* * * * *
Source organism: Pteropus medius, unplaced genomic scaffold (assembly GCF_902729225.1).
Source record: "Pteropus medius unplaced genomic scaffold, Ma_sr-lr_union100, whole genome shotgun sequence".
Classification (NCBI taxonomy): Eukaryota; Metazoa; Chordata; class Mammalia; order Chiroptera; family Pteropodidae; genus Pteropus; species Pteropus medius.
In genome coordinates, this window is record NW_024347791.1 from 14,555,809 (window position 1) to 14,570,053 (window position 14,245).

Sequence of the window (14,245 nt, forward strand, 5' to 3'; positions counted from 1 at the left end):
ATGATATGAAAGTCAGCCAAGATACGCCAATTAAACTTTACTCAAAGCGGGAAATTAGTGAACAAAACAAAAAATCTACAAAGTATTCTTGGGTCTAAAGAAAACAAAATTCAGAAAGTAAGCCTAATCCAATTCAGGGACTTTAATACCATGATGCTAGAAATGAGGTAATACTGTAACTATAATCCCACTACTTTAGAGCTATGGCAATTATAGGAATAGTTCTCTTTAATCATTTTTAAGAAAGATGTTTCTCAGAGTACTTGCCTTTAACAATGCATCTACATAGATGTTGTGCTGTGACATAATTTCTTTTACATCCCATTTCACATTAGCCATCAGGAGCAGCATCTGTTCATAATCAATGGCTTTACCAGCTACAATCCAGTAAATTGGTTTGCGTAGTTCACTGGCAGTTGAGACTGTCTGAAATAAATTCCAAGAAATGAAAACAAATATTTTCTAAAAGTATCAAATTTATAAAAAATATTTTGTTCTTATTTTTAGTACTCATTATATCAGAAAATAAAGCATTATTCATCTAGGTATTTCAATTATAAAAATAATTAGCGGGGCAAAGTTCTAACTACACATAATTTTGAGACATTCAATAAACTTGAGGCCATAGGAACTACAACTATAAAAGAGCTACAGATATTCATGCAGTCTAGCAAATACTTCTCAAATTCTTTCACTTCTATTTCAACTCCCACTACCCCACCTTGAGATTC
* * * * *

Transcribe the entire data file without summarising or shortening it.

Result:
Source organism: Pteropus medius, unplaced genomic scaffold (assembly GCF_902729225.1).
Source record: "Pteropus medius unplaced genomic scaffold, Ma_sr-lr_union100, whole genome shotgun sequence".
Classification (NCBI taxonomy): Eukaryota; Metazoa; Chordata; class Mammalia; order Chiroptera; family Pteropodidae; genus Pteropus; species Pteropus medius.
In genome coordinates, this window is record NW_024347791.1 from 14,555,809 (window position 1) to 14,570,053 (window position 14,245).

Sequence of the window (14,245 nt, forward strand, 5' to 3'; positions counted from 1 at the left end):
ATGATATGAAAGTCAGCCAAGATACGCCAATTAAACTTTACTCAAAGCGGGAAATTAGTGAACAAAACAAAAAATCTACAAAGTATTCTTGGGTCTAAAGAAAACAAAATTCAGAAAGTAAGCCTAATCCAATTCAGGGACTTTAATACCATGATGCTAGAAATGAGGTAATACTGTAACTATAATCCCACTACTTTAGAGCTATGGCAATTATAGGAATAGTTCTCTTTAATCATTTTTAAGAAAGATGTTTCTCAGAGTACTTGCCTTTAACAATGCATCTACATAGATGTTGTGCTGTGACATAATTTCTTTTACATCCCATTTCACATTAGCCATCAGGAGCAGCATCTGTTCATAATCAATGGCTTTACCAGCTACAATCCAGTAAATTGGTTTGCGTAGTTCACTGGCAGTTGAGACTGTCTGAAATAAATTCCAAGAAATGAAAACAAATATTTTCTAAAAGTATCAAATTTATAAAAAATATTTTGTTCTTATTTTTAGTACTCATTATATCAGAAAATAAAGCATTATTCATCTAGGTATTTCAATTATAAAAATAATTAGCGGGGCAAAGTTCTAACTACACATAATTTTGAGACATTCAATAAACTTGAGGCCATAGGAACTACAACTATAAAAGAGCTACAGATATTCATGCAGTCTAGCAAATACTTCTCAAATTCTTTCACTTCTATTTCAACTCCCACTACCCCACCTTGAGATTC